Smart cities can also enhance human interaction and improve work-life balance. An example comes from Frisco, Texas, just north of Dallas. That’s home to Frisco Station, a 242-acre mixed-use development project that combines office buildings, shopping, dining, recreation, and urban living. What’s unique about Frisco Station is that it is anchored by a holistic wellness mind-set that combines a medical and wellness campus with parks, hiking and biking trails, and public spaces designed to foster whole-life engagement and interaction.
Frisco Station is built on brand-new, cutting-edge digital infrastructure. On top of that, its developers are designing services that enhance convenience and interaction. This summer, for instance, Frisco Station will provide self-driving vehicles for the public. The partnership with Uber will transport workers from the development’s office complex to a hub of restaurants and stores approximately a mile away. The goal is to convey people short distances that may be too far to walk for lunch but not quite far enough to drive.
It may seem like a small step, but this type of convenience can help enrich interaction by encouraging workers to lunch longer and more often with colleagues. Autonomous public vehicles can also reduce congestion and air pollution, and enhance road safety.
At the end of the day, our IT manager connects with her team to check its progress. She is pleasantly surprised to find that the group chat has shifted from project outputs to a discussion on summer vacation plans. The digital connection starts to feel a lot more personal.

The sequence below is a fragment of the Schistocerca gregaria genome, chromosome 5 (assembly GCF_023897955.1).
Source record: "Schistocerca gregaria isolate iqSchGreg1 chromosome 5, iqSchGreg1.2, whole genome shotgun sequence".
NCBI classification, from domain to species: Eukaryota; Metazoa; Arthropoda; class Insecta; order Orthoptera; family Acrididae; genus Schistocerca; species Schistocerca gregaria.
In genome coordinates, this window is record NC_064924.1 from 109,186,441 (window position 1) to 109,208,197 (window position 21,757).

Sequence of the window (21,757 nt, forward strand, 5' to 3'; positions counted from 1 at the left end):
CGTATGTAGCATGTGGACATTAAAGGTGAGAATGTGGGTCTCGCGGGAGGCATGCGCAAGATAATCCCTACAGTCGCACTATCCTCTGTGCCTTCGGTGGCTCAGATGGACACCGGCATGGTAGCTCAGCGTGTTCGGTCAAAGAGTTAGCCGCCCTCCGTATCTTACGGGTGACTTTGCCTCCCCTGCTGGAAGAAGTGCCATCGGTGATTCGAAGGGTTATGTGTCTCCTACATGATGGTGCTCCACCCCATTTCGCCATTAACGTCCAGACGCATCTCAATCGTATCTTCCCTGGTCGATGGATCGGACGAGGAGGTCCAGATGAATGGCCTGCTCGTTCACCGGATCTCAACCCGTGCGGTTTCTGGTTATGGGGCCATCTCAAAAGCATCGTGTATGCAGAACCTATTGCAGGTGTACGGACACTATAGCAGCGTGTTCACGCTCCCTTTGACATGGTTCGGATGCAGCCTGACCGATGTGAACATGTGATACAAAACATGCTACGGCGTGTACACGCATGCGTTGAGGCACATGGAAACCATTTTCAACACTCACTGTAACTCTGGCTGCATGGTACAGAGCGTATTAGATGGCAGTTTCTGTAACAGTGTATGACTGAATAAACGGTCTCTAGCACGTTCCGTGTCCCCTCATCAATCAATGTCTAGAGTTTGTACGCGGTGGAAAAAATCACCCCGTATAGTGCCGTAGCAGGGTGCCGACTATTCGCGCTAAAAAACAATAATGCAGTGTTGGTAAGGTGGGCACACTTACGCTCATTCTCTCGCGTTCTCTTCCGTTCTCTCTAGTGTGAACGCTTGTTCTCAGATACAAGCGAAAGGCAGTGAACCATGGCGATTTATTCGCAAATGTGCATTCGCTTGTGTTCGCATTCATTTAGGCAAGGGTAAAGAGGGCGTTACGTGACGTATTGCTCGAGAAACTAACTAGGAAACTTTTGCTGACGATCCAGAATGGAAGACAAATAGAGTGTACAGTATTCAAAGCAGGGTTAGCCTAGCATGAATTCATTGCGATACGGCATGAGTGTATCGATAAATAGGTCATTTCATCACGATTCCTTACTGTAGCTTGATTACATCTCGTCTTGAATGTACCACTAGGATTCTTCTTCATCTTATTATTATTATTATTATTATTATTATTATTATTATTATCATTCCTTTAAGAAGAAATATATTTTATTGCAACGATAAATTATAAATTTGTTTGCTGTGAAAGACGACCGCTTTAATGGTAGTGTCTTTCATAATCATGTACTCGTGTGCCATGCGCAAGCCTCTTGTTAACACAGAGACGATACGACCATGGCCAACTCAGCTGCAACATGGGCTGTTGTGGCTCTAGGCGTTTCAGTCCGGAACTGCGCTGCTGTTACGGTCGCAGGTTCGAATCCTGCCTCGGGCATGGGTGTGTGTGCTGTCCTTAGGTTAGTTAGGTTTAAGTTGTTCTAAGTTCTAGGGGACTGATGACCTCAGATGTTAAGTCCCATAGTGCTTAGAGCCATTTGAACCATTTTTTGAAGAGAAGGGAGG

Measuring the satisfaction of these experiences will be the next task. Doing so will involve a new type of metric in which CRE companies measure space experience, rather than occupancy and use. We’ll cover this topic in our next piece in this series.
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This has been prepared for information purposes and general guidance only and does not constitute professional advice. You should not act upon the information contained in this publication without obtaining specific professional advice. No representation or warranty (express or implied) is made as to the accuracy or completeness of the information contained in this publication, and CohnReznick LLP, its members, employees and agents accept no liability, and disclaim all responsibility, for the consequences of you or anyone else acting, or refraining to act, in reliance on the information contained in this publication or for any decision based on it.